Immigrant Generation Differences in Crime and Violence

Disentangling Myth and Perception from Empirical Reality

Authored by: Jorge M. Chavez

Routledge Handbook on Immigration and Crime

Print publication date:  February  2018
Online publication date:  February  2018

Print ISBN: 9781138668416
eBook ISBN: 9781317211563
Adobe ISBN:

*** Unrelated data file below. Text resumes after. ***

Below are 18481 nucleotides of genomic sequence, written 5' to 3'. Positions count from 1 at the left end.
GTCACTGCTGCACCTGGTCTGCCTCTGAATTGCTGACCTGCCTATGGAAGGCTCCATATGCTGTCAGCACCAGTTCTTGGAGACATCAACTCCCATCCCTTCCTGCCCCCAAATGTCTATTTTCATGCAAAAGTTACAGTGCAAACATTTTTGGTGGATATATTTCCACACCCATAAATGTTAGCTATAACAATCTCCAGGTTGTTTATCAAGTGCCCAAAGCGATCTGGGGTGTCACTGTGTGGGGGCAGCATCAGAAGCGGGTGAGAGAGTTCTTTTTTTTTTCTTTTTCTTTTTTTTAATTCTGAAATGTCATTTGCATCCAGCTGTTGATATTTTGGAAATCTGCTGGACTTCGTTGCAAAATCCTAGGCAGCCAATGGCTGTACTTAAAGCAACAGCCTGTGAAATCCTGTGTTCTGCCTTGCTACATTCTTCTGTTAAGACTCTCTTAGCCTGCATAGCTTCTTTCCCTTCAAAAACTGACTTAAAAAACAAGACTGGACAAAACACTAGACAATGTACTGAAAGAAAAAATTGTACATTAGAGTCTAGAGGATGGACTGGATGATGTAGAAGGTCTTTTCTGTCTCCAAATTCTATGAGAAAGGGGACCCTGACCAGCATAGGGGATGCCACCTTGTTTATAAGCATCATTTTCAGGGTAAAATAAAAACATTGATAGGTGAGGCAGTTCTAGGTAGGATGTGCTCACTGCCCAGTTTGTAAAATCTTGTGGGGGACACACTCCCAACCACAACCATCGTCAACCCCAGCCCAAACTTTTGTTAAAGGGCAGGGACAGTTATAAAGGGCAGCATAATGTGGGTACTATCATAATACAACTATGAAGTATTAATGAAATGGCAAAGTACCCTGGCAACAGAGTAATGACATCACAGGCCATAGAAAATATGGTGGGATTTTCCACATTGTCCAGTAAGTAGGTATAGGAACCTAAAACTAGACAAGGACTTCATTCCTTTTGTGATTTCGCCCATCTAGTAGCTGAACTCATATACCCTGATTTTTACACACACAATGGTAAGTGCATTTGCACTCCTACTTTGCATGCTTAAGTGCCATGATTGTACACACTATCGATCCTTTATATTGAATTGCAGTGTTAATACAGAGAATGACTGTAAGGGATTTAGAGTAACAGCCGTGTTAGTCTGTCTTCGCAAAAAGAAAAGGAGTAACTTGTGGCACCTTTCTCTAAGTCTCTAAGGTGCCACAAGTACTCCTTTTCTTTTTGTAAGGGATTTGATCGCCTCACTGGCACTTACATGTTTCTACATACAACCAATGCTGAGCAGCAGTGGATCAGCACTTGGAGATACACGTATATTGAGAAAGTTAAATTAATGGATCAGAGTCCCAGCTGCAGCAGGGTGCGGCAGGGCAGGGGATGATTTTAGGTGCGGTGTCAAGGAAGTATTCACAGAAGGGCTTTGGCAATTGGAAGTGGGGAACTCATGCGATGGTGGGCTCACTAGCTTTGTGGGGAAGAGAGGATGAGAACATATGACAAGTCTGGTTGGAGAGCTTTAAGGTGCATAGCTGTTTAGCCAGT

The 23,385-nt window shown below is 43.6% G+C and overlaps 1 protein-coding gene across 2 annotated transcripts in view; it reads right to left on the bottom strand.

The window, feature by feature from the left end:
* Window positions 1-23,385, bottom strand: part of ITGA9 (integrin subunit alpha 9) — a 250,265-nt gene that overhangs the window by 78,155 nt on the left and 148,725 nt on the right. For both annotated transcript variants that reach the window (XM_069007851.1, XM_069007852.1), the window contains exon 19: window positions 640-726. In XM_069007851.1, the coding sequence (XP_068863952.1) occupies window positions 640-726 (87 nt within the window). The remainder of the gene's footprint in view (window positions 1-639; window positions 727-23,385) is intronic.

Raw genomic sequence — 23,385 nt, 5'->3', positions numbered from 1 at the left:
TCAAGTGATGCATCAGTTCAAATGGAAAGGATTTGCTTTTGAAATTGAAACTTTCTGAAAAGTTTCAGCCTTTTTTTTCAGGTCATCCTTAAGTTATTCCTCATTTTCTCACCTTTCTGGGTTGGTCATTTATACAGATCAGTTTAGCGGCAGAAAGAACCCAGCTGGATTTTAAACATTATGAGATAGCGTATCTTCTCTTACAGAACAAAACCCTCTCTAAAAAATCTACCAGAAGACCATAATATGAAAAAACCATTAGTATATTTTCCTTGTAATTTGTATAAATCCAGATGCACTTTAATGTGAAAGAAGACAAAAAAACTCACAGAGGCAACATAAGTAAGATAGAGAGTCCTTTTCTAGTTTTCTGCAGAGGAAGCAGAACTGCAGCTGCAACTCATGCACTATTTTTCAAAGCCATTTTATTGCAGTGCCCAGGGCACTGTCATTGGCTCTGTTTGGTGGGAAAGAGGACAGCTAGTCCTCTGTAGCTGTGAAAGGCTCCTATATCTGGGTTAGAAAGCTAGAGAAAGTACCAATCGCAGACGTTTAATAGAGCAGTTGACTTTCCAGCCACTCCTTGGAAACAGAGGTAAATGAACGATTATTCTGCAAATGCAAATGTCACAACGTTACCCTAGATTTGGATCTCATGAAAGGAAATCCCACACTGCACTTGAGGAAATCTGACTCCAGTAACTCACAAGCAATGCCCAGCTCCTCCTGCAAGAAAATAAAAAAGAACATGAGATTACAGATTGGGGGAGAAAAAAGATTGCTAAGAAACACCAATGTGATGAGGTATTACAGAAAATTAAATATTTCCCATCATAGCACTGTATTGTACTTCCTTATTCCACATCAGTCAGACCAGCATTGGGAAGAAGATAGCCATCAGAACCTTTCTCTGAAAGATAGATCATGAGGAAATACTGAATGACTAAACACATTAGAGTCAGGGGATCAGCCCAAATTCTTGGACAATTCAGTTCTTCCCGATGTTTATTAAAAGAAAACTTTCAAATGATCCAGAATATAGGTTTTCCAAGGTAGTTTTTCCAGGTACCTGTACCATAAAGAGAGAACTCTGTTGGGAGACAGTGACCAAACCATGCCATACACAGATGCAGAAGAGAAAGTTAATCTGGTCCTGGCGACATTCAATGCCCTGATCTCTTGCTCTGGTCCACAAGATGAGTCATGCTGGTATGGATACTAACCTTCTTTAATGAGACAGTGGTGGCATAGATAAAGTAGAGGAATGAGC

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The modern context of immigration has changed considerably from that the early 20th Century when the US saw the largest growth in immigrant populations from Europe. Immigrants today are more likely to be from Latin America, and Asia, and encounter and increasingly modern post-industrial US economy, and growing anti-immigrant sentiment, rhetoric, and policy. Public perception remains steadfast that immigrant concentration and foreign-born immigrants are responsible for high crime rates. However, a small but growing literature consistently finds that first-generation immigrants are less likely to be involved in crime and violence than are successive generations. The protective effect of immigration dissipates from 2nd to 3rd and later generations, and as time in the US increases, but participation in crime and violence only approaches that of native-born groups. Understanding regarding the mechanisms by which immigrant generational differences in violence and crime are created and maintained remains limited suggesting avenues for future research.

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